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Commissioned by the Toronto Chinese Orchestra

Programme Notes

According to Chinese folklore, Princess Miao Shan is believed to be one of the incarnations of the Guanyin Bodhisattva, also known in Chinese mythology as the Goddess of Mercy.  Though there are many variations on the legend of Miao Shan, the general story holds that she was the third and youngest child of a cruel king.  As Miao Shan showed a desire to pursue a monastic life from an early age, she defied the king’s orders to marry a wealthy man.  After she entered the temple, the king arranged for her to take on the toughest chores in a bid to discourage her, but legend has it that due to her compassionate nature, all the animals in the temple helped her out with her chores.  Out of desperation, the king then ordered for the temple to be burnt down, but Miao Shan managed to put out the fire with her bare hands in a miraculous display.  Struck by fear, the king ordered for Miao Shan to be executed, but Miao Shan was rescued (different versions of  the story point to different causes), and eventually retreated to the Fragrant Mountain where she meditated.  Years later, the king was struck by illness, and was told by a mysterious monk to seek help from the hermit living on the Fragrant Mountain, and obtain an eye and an arm from the hermit to make medicine.  Upon receiving a visit from the king’s messenger, Miao Shan gave up both eyes and both arms without hesitation, and the king was cured.  When the king and queen visited the mountain to return their thanks, they were shocked to discover that the hermit was in fact their estranged daughter, and was overcome with regret and begged for her forgiveness.  Miao Shan replied, “Having given up these human eyes, I shall see with diamond eyes. Having yielded up these mortal arms, I shall receive golden arms.”  At those words, Miao Shan transformed into the thousand-armed, thousand-eyed Guan Yin Bodhisattva, and then ascended into heaven.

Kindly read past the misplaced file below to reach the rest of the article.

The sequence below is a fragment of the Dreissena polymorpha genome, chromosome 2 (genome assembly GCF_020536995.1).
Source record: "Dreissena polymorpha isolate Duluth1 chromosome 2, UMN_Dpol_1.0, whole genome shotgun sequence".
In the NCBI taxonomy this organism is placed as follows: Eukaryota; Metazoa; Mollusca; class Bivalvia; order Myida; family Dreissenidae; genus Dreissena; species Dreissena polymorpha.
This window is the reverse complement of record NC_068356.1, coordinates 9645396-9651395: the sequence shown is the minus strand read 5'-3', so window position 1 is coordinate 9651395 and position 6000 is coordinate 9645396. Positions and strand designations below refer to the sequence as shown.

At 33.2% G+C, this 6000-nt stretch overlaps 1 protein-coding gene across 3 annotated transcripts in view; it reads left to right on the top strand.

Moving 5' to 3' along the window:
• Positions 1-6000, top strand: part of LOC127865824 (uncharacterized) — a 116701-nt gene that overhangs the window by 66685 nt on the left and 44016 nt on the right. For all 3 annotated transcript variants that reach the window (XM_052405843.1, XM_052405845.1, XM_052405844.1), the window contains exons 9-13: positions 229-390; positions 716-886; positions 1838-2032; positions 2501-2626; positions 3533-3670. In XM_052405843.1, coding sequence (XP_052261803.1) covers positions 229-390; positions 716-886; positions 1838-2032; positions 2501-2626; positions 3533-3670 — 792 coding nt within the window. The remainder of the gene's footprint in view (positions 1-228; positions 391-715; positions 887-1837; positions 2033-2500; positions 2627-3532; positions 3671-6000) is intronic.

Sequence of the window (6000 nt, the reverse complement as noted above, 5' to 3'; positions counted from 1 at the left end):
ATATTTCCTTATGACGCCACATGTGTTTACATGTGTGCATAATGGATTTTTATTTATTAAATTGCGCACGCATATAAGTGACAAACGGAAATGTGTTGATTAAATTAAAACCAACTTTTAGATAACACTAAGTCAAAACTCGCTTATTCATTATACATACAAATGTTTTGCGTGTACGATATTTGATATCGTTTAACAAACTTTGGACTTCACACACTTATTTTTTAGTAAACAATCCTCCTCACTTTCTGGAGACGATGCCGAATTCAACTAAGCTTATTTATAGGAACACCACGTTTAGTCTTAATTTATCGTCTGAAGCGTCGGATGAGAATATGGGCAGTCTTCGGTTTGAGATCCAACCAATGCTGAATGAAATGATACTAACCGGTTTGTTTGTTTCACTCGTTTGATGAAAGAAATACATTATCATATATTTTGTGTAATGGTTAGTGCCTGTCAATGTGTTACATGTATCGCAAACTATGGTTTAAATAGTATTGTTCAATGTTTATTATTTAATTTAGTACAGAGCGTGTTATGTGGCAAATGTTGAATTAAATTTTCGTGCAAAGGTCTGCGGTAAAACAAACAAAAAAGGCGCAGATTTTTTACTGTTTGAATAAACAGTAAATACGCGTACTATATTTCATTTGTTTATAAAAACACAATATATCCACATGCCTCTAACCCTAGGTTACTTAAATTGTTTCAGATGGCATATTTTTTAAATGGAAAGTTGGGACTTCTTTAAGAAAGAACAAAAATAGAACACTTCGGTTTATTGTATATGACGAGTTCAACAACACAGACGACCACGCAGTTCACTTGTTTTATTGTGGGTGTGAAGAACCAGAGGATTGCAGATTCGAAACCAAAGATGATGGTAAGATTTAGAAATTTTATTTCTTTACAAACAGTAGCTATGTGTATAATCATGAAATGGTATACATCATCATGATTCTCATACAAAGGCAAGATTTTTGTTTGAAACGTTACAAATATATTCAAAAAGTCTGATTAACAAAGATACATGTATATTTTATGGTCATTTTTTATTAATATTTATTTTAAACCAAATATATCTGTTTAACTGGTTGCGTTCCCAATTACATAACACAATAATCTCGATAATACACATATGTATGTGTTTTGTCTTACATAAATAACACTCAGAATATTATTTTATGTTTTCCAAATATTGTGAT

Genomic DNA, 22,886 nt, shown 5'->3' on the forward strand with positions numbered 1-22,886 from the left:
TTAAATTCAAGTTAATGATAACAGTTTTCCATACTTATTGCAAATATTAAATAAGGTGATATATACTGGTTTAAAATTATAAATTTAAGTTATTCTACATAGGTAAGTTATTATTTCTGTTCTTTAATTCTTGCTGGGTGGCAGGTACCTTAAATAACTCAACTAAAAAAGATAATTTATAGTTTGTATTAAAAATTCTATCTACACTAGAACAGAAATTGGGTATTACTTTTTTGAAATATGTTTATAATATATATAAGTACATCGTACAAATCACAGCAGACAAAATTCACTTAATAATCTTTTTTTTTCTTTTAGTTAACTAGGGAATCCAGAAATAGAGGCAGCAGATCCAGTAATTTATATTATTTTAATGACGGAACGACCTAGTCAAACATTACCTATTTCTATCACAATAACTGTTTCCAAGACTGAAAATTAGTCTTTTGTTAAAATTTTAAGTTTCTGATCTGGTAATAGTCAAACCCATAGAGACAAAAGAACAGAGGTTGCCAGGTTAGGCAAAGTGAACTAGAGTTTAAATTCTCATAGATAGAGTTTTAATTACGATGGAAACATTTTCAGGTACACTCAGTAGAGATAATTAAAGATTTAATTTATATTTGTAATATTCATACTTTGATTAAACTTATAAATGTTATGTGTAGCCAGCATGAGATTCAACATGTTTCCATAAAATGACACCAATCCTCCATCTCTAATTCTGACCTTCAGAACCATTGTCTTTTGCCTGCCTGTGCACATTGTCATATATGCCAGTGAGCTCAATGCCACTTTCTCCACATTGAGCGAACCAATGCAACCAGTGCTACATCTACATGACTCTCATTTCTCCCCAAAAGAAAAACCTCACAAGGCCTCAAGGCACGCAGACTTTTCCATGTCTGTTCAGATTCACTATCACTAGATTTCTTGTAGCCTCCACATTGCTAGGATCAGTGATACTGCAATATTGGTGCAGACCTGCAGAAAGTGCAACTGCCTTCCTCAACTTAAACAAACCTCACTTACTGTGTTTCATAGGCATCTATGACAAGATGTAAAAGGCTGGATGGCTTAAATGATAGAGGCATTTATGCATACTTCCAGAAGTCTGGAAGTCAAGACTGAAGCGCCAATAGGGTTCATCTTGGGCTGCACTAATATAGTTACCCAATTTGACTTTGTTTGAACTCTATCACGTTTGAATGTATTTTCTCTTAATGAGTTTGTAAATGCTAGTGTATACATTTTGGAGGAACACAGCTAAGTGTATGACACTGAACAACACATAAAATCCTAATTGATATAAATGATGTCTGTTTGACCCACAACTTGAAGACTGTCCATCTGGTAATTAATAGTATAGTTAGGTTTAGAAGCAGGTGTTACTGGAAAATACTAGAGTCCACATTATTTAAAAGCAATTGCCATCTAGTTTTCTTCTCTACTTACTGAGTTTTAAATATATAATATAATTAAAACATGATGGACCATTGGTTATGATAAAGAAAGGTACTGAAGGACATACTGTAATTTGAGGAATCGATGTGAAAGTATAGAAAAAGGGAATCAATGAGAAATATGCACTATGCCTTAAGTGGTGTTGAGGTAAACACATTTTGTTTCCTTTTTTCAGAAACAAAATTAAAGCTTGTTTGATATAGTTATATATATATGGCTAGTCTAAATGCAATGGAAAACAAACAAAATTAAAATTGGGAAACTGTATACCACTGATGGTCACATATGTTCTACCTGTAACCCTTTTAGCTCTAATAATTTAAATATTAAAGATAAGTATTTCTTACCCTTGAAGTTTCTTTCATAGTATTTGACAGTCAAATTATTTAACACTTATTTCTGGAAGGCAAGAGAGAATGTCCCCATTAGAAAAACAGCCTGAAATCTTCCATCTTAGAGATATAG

This piece is not intended to be a musical retelling of the Miao Shan legend, but rather, a homage to this mythological character and her story of compassion and self-sacrifice.  The composer quotes the melody from the Henan folk tune Weaving the Flower Basket 编花篮 as a nod towards the geographical origins of this legend.

Performance History

Premiered on 9 June 2019 under the baton of Chih-Sheng Chen in Toronto, Canada



Screenshot 2020-09-21 at 3.50.01 PM (1).
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